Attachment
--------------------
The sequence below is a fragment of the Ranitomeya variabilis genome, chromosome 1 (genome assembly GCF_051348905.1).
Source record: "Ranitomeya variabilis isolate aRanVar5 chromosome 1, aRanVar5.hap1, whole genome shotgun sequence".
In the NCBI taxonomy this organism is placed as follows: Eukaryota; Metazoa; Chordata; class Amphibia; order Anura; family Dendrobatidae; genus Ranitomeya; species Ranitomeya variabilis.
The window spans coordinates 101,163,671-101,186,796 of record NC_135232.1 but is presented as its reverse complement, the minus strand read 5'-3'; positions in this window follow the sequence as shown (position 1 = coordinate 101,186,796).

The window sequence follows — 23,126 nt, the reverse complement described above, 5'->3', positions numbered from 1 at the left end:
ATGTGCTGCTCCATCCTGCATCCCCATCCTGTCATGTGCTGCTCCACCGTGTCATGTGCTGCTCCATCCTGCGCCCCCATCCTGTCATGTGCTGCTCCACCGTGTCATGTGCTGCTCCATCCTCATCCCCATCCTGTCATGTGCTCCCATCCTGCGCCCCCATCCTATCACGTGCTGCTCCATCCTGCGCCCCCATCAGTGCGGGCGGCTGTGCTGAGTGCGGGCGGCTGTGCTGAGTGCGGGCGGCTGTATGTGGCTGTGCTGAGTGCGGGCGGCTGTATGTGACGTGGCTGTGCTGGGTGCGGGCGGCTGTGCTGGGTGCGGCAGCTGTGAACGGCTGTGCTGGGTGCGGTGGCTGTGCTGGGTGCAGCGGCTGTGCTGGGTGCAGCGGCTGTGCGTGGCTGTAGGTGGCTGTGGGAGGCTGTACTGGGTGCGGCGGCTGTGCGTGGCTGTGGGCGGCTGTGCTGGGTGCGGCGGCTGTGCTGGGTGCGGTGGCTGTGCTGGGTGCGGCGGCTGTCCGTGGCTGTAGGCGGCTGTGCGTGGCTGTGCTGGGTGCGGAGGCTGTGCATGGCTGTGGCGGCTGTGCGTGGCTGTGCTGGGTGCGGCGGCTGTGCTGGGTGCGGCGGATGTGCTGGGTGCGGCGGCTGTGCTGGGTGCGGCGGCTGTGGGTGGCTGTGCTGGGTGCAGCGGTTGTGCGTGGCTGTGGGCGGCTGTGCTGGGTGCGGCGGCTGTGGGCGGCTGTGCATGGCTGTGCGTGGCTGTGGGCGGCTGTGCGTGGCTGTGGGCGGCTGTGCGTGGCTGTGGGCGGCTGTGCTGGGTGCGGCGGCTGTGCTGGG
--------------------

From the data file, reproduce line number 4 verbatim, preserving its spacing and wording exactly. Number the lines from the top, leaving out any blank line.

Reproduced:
The window spans coordinates 101,163,671-101,186,796 of record NC_135232.1 but is presented as its reverse complement, the minus strand read 5'-3'; positions in this window follow the sequence as shown (position 1 = coordinate 101,186,796).